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Beijing city authorities tighten mortgage rules to cool off buying frenzy

The Beijing city government tightened mortgage rules on Friday by requiring homebuyers to make a down payment of at least 35 per cent of the property price in a move to cool the housing market.

For people who are purchasing a second home, the minimum down payment is increased to half, while buyers of big or luxury flats will have to put up 70 per cent, according to a notice issued by the municipal government.

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The amounts are up from 20 per cent for first homebuyers and 30 per cent for second homebuyers.

Beijing is following in the footsteps of Nanjing and Hangzhou, where similar policies restricting home purchases have been introduced. Other major cities that are seeing housing prices rise strongly are likely to follow suit.

Reducing homebuyers’ access to bank credit would help to ­“reduce leverage and stave off speculation in the home market”, said Lu Zhengwei, chief economist at Industrial Bank. “But such measures came too late” since prices were already dangerously high, creating significant risks if they started to fall, Lu said.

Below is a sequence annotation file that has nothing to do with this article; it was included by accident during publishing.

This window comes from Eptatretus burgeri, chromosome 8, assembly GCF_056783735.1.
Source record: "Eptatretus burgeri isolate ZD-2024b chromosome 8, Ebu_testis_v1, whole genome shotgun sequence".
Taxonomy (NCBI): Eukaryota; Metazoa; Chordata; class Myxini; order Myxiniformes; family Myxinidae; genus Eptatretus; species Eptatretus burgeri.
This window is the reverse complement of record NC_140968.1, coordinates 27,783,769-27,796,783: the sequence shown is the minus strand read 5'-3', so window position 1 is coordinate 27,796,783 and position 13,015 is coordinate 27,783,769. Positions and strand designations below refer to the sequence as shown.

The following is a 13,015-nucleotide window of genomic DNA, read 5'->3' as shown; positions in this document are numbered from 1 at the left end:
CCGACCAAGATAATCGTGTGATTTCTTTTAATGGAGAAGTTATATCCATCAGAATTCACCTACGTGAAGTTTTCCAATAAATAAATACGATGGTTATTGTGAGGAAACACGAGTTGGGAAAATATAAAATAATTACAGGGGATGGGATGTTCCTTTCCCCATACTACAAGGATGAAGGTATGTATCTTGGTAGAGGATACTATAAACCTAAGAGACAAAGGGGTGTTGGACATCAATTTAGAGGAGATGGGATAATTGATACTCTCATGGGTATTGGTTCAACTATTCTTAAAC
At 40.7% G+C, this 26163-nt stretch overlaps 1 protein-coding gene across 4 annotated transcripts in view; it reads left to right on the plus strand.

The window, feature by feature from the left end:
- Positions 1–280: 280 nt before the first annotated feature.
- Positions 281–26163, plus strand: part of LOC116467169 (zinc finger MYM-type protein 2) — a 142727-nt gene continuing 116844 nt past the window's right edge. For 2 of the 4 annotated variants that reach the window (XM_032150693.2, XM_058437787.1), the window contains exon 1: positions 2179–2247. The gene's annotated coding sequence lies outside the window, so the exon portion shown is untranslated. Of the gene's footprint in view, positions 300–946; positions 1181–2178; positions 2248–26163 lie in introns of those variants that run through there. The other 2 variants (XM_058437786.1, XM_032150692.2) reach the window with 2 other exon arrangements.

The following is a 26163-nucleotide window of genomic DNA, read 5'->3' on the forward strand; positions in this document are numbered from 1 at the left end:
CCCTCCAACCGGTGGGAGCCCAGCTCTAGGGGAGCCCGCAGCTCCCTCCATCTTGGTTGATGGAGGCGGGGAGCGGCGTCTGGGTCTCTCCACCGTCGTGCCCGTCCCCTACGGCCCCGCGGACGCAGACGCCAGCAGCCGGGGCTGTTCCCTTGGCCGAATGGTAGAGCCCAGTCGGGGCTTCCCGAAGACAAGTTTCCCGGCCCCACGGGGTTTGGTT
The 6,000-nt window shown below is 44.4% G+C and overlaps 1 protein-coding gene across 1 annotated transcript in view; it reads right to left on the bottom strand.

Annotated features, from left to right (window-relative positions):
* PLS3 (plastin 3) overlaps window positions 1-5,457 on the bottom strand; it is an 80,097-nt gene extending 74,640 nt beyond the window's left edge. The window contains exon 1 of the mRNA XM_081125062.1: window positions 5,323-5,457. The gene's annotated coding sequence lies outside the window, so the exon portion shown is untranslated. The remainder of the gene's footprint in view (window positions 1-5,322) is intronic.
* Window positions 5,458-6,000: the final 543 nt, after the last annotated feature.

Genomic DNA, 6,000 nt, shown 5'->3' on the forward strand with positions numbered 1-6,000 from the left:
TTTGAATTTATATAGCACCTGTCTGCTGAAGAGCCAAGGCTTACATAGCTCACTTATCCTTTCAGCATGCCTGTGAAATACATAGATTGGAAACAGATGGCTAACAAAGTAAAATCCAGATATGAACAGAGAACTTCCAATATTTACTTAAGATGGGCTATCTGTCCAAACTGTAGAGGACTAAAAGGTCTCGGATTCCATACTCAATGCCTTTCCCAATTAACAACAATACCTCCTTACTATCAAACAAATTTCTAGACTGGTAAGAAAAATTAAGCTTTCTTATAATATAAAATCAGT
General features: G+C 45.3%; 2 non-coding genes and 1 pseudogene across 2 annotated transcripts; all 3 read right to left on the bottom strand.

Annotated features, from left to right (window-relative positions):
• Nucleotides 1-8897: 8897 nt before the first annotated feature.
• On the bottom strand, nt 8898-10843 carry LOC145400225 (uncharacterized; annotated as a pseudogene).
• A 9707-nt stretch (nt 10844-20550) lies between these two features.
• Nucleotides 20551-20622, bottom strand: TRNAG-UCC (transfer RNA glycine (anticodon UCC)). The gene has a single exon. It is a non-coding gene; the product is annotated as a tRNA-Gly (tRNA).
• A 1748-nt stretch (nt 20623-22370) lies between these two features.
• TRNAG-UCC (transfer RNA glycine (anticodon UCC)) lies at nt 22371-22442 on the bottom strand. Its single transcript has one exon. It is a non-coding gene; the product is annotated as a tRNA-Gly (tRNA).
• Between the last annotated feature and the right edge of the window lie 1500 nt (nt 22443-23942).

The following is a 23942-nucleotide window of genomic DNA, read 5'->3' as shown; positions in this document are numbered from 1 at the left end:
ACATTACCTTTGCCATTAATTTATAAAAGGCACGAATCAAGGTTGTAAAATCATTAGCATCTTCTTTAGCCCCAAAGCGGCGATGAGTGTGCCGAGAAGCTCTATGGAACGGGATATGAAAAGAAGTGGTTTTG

Prices for new flats in Beijing rose 25.8 per cent in August from a year earlier, while prices increased 37.8 per cent in Shanghai and 38.8 per cent in Nanjing, official statistics showed. New home prices in Hefei and Xiamen gained more than 40 per cent.

In addition to tightening control over mortgage loans, Beijing has also required property developers to cap their sales prices and boost the supply of flats smaller than 70 square metres, according to a government announcement.

Administrative measures to rein in home prices have so far been ineffective.

Land supply, which is monopolised by local governments, ­remains tight and bank credit easily available, creating a very attractive investment opportunity for mainlanders amid a dearth of other options.

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In July, almost all credit extended by banks was in the form of mortgages.

Wang Jianlin, who became China’s richest man through real estate, told CNN that China’s housing market was witnessing the “biggest bubble in history”.

In 2010, Beijing became the first mainland city to restrict home purchases, but prices have more than doubled or even tripled since then.

Additional reporting by Zhou Xin

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